Here we are, already on Day 6 of AT32, our november cruise on the North Atlantic, and we will reach our first station tomorrow.
Today the weather is rough, as can be seen in this picture
but during the first few days, we were blessed with unusually warm weather and forgiving seas. This was a bonus since those days were mostly spent securing our incubators to the aft deck, and resolving the challenge of achieving specific light levels for each one of them. We change the light inside the incubators by wrapping the incubators with different thicknesses and layers of screen mesh. Stapler, tape, and bungees in hand, we “sewed” special “tube tops” that we slipped onto and tied to the tanks. Wind and waves tried to discourage our efforts but we persisted and got better and faster with every try. You can see pictures of our work with the incubators on a blog maintained by our onboard journalist Nicole. The blog can be found here.
The reason for this exercise is that onboard incubations make it difficult to replicate the ocean vertical dimension over which plankton are mixed and thus exposed to a continuously changing light environment. Setting up different light levels, in which replicate bottles containing plankton will be incubated, is essential in assessing the effect of a chosen light level on the phytoplankton growth and grazing mortality rates we will be measuring during incubations.
No sooner was the incubator challenge resolved than another one presented itself when we first tried our filtration system. Once again, problem solving and team work got the problem fixed. Everyone’s willingness to give a hand when it’s needed is perhaps what I enjoy most when working on a ship. This is how we form bonds and gradually become a big family of scientists, with ties that often last long after our time spent together on the ship.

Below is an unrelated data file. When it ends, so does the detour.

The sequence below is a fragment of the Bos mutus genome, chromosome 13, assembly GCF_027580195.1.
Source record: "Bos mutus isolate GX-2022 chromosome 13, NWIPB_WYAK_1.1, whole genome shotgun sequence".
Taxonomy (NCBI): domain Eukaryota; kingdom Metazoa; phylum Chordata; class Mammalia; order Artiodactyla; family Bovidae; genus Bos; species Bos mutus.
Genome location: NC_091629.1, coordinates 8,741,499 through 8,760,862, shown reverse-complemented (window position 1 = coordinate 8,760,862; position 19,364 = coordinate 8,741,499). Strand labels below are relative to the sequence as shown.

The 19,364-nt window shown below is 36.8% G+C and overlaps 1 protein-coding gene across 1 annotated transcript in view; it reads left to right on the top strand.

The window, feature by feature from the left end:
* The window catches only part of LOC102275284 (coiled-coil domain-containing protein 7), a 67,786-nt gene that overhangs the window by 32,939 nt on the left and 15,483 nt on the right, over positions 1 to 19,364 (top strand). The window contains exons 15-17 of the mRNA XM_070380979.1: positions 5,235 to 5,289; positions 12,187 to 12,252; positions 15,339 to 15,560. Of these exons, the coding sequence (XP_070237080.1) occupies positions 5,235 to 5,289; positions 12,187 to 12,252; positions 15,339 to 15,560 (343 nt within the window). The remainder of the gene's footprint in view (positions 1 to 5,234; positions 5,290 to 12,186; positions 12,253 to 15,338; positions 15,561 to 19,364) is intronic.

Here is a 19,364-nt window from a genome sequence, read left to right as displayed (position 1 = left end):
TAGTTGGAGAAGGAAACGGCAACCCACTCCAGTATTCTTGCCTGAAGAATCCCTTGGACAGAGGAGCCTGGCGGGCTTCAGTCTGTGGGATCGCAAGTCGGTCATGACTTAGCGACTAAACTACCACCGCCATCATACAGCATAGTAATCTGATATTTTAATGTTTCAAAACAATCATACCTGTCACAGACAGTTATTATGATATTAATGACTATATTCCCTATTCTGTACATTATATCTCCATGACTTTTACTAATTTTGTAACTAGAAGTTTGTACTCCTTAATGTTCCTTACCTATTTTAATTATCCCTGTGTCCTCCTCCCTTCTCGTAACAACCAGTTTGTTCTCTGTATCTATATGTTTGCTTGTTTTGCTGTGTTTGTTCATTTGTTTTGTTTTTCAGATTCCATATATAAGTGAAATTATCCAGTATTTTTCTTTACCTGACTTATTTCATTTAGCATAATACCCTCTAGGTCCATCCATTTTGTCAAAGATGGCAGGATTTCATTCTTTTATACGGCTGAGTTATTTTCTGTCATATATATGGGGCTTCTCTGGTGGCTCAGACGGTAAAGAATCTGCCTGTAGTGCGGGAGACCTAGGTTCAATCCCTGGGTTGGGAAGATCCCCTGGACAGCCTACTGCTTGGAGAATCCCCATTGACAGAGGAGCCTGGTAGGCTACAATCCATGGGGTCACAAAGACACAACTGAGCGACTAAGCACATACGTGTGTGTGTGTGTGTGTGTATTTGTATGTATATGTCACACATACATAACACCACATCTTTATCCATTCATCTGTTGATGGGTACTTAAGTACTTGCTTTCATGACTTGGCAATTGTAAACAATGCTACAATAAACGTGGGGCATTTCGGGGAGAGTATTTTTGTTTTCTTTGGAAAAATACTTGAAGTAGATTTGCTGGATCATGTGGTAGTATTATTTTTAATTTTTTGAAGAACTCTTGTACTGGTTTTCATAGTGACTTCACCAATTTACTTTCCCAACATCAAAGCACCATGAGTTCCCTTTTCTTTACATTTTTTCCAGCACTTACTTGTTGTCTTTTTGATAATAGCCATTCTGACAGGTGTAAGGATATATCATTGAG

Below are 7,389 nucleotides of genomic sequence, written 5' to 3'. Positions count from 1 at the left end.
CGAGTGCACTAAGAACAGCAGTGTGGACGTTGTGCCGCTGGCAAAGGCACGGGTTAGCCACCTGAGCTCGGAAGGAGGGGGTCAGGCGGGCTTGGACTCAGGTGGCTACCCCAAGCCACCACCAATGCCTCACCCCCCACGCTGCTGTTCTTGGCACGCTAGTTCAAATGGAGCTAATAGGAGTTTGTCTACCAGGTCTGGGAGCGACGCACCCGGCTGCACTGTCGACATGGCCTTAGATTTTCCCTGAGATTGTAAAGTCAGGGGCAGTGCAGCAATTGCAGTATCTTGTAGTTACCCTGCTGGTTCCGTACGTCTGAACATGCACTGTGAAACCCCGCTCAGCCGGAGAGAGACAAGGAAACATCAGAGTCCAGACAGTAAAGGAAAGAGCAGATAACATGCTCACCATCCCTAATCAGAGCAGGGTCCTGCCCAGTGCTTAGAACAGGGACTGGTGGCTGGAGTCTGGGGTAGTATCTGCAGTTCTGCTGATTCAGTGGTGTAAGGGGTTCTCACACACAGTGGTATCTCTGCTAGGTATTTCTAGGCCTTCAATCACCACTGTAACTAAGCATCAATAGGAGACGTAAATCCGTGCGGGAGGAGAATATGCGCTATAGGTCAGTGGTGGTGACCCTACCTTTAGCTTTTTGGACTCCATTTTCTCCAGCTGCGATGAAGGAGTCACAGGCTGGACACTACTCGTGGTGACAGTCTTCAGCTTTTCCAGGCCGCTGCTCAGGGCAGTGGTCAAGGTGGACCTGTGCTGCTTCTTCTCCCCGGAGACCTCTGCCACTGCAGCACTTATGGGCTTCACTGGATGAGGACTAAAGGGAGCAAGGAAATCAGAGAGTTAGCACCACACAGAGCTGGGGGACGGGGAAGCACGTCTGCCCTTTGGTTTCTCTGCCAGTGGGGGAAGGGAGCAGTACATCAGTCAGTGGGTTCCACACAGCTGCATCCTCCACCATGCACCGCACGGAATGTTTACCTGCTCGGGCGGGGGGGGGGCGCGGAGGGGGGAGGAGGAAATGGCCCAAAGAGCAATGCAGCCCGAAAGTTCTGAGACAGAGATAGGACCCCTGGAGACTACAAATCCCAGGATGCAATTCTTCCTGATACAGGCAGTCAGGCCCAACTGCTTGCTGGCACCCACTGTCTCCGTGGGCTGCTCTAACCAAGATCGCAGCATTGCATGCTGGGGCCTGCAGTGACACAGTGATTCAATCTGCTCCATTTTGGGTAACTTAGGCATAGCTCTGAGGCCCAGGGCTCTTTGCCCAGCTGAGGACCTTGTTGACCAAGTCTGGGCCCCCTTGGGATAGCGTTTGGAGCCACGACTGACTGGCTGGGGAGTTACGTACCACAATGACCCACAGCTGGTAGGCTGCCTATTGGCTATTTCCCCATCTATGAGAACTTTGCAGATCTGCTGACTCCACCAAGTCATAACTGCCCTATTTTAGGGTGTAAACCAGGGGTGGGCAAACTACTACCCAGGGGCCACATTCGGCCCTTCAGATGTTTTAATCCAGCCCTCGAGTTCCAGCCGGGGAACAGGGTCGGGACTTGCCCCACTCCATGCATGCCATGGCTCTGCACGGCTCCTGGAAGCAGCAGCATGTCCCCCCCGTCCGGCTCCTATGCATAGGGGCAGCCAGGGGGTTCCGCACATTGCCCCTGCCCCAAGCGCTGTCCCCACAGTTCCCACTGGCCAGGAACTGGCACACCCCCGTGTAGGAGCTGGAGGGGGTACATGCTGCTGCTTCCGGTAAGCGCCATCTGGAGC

During our transit we have been collecting water from the flow-through system, which continuously passes surface sea water through a variety of instruments that collect data such as sea surface temperature and salinity. We’ve been analyzing the collected samples using an automated image particle analyzer known as the FlowCAM, which combines a microscope and camera, and generates images of plankton particles contained in seawater. Here are some pretty photogenic organisms:
Here is a trio of different species of Ceratium, a genus of dinoflagellate.
Below is a series of ciliates, named after the hair-like cilia they use to swim and engulf prey. Below are 2 images of tintinnid ciliates. You can see the organisms in their “shell” also called a lorica, and ingested phytoplankton cell inside. Below them is a group of ciliates that do not have a lorica.
Overall phytoplankton are not very abundant. We have seen very few diatoms, the large phytoplankton cells that usually dominate when biomass accumulates into a bloom. Yesterday we saw these perfectly spherical colonies of Phaeocystis
Tomorrow we will start our experiments with plankton. In preparation for them we have lowered the temperature in the main lab of the ship where we will be setting them up in bottles for our incubations. Plankton organisms are quite fragile and sensitive to changes in temperature so we don’t want to shock them by bringing them into an over-heated lab. There is a trade-off however: Brrr!!!! We’ve switched from wearing our t-shirts to wearing our winter coats, and dancing to our music to keep us warm!!